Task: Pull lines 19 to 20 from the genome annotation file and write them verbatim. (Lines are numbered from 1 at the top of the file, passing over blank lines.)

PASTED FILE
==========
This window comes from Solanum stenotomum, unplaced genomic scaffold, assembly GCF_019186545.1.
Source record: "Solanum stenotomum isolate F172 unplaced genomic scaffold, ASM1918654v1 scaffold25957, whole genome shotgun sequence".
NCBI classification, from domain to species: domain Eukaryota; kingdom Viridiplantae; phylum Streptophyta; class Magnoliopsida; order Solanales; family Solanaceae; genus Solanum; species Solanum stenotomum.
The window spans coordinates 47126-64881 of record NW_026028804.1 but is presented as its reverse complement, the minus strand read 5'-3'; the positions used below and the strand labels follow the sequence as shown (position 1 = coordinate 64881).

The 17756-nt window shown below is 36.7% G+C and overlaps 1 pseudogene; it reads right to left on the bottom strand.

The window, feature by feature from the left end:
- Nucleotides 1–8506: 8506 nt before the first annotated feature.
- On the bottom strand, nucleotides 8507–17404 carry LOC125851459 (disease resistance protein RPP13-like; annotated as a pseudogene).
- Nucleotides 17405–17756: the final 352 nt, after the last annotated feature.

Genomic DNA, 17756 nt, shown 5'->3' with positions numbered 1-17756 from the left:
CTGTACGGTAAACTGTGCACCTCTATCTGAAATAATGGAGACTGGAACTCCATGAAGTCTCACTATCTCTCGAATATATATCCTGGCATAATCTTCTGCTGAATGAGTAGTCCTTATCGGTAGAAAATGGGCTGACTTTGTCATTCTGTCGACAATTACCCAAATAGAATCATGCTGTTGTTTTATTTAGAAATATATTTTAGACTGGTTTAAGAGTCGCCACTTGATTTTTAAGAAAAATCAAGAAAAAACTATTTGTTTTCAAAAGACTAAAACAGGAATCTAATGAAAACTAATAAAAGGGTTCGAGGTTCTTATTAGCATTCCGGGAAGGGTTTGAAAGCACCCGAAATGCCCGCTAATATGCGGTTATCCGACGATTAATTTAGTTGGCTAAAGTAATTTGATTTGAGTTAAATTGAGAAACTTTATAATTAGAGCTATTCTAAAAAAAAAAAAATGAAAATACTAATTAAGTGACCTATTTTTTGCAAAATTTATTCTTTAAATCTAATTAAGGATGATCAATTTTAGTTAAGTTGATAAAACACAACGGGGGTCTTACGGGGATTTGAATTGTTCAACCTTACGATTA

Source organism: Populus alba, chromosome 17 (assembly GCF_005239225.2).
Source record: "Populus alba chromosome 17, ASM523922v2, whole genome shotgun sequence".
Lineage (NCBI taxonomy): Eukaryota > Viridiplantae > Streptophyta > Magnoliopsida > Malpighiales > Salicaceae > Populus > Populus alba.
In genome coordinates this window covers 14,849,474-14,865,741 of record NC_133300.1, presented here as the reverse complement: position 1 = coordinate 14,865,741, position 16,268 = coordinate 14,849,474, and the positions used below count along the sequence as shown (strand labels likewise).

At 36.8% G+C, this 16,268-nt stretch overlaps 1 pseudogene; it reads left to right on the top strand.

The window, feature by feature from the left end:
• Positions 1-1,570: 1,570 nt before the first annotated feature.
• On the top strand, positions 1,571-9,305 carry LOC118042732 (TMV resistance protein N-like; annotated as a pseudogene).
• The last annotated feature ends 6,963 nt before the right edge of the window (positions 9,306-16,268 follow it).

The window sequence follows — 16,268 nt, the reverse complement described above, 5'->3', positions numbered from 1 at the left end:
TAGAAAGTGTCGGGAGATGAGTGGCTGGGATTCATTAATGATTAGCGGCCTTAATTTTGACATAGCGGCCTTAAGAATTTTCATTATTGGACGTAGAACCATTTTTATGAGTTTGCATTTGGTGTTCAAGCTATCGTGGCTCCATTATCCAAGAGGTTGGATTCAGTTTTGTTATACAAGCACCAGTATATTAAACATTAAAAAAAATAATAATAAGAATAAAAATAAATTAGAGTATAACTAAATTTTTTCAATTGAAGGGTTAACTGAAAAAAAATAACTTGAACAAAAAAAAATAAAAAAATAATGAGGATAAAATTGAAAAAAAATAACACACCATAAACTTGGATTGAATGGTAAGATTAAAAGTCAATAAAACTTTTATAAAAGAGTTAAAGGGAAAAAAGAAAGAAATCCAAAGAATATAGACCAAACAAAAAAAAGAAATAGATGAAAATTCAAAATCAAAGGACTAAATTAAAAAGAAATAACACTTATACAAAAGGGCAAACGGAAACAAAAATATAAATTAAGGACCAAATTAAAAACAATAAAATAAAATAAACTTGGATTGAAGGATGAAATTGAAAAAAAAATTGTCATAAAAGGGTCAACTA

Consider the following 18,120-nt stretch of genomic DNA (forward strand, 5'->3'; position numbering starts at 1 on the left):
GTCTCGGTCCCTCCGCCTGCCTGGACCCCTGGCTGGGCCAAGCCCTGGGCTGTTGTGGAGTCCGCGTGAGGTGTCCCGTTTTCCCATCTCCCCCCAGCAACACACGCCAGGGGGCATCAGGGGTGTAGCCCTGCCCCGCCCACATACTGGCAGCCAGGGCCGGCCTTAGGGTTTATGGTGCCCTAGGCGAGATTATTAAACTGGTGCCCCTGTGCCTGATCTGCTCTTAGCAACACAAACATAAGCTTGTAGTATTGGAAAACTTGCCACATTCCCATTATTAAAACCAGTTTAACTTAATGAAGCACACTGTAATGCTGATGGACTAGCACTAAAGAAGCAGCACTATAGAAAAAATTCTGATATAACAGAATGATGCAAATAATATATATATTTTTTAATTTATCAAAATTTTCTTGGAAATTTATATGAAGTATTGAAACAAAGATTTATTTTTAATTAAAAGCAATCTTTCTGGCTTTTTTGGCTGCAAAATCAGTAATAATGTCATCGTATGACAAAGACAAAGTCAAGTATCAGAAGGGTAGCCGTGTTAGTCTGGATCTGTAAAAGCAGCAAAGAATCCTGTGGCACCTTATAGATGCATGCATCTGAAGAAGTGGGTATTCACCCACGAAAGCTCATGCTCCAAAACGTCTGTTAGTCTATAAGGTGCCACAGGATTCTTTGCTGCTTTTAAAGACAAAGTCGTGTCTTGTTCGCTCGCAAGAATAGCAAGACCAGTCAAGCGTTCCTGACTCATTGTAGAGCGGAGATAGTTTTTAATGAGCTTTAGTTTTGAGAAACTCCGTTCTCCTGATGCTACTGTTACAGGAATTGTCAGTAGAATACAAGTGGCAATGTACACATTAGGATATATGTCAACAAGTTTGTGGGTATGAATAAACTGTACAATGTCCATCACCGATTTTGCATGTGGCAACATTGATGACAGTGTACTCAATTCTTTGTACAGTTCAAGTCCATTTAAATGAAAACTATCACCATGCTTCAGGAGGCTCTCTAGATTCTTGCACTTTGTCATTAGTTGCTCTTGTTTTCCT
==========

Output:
• On the top strand, positions 1,571-9,305 carry LOC118042732 (TMV resistance protein N-like; annotated as a pseudogene).
• The last annotated feature ends 6,963 nt before the right edge of the window (positions 9,306-16,268 follow it).